On Nostalgia (Redux Number… Something)

So… the intro to the Netflix adaptation of Cowboy Bebop dropped, and you could time the hand-wringing and gnashing of teeth to it, because “old school fans” tend to be contradictory smooth brains who demand remade content to be simultaneously exactly how they remember it and not what they remember.

It’s a theme you see with anything that harkens back to an earlier era; like Star Wars, or Cowboy Bebop, or whatever. You have an aggressively fanatical fanbase who demands that the work take them back to when they were younger and capture the same magic that they felt when they first experienced it.

The problem is, of course, that it’s impossible. Not even the original work is going to be able to capture quite the same magic ever again, and demanding it does is an exercise in futility that will only end in disappointment (followed by rage and potentially tantrums, because we’re talking about 10-year old kids in 40-year old bodies here).

Let’s try a little math experiment here:


Let’s say (A) is a creative work. Let’s say (B) is the circumstances and environment. Let’s say (C) is the viewer, and (D) is the cumulative experience that you “feel” at the end. The “old school” fans expect -or more accurately demand– that (D) remain completely unchanged; and are extremely reluctant to allow (A) to change in any meaningful fashion as well.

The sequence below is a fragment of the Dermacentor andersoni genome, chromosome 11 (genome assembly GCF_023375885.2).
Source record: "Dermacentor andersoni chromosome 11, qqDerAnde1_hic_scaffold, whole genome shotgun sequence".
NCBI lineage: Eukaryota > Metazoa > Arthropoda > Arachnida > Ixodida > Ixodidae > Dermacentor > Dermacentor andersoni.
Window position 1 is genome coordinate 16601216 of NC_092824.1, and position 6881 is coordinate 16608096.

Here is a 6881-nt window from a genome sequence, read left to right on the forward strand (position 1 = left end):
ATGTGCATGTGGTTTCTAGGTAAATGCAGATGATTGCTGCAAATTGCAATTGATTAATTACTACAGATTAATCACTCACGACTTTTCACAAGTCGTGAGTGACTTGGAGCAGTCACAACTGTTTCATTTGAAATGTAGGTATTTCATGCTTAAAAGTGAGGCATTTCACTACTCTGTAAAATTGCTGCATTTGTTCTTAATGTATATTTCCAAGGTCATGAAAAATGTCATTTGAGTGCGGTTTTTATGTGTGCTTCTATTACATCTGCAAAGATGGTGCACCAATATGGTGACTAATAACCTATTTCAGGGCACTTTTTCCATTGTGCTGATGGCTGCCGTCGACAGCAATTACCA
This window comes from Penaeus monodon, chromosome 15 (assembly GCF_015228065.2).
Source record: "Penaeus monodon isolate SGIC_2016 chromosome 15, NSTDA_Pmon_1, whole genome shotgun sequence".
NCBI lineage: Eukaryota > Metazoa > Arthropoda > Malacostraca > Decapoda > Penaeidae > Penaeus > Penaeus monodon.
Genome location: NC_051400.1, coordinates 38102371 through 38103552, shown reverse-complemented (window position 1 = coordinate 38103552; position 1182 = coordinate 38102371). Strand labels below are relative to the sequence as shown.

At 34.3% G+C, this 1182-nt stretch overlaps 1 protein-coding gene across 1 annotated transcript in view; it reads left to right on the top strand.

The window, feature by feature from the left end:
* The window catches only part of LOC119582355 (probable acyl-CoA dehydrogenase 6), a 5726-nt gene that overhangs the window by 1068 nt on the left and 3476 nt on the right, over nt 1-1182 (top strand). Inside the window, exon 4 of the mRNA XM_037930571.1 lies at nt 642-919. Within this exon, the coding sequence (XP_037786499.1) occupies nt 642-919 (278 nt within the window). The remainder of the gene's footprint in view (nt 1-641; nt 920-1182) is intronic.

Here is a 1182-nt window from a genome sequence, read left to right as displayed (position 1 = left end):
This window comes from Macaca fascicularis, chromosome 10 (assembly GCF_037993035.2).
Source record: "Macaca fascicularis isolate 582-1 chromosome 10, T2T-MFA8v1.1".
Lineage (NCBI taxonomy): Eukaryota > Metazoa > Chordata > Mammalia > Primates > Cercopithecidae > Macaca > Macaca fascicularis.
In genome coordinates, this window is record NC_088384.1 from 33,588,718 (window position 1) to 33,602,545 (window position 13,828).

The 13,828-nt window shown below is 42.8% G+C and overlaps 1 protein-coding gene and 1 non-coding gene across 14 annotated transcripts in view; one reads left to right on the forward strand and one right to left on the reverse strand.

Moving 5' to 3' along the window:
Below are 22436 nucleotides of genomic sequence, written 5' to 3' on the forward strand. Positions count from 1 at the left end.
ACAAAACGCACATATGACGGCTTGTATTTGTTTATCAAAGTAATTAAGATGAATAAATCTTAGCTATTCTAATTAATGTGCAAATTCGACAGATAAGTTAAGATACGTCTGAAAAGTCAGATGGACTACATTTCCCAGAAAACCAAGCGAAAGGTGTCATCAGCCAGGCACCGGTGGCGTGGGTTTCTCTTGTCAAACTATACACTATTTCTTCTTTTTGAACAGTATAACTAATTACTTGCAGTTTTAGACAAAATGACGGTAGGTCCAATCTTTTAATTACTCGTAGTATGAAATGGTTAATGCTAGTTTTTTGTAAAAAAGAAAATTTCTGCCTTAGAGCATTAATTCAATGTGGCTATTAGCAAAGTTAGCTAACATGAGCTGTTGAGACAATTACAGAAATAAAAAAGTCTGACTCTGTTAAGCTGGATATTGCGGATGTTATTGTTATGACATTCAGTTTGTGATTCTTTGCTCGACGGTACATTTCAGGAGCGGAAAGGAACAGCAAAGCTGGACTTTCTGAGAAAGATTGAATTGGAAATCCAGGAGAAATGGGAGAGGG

I’m hoping that you can see the problem.

(B) is ever-changing, and that is almost entirely out of any given person’s control. Likewise (C) is shaped and altered inexorably by (B), no matter how much we try to resist it. It is simply impossible for (D) to even be remotely the same value within the constraints that “old school” fans are willing to allow. Your only chance for the “magic” you feel to be even remotely similar to the magic you felt back then is by allowing the created work to be different, and perhaps in significant ways, than the one you remember way back when.

The choice is pretty much binary. You either have to accept that the remade content is going to have to change, and take the risk that those changes aren’t going to hit the same sweet spots that made you feel so profoundly a long, long time ago…

… Or you pursue new created works, taking the risk… that it won’t hit the same sweet spots… that made you… feel so… profoundly a long, long… time ago…

Hunh. Gosh, it sure sounds like it’s the exact same risk, and that maybe our collective obsession towards sequels and remakes is self-defeating and that we should be more willing to embrace new stories and content rather than demand “more of the same!”

… Nah, that can’t be it. Must be something wrong with my math. I’ll work on it some more after I’m done finishing this scathing criticism about how the way the characters run in the Cowboy Bebop remake looks totally wrong and how it’s tragically ruining my appreciation of a time-tested classic.

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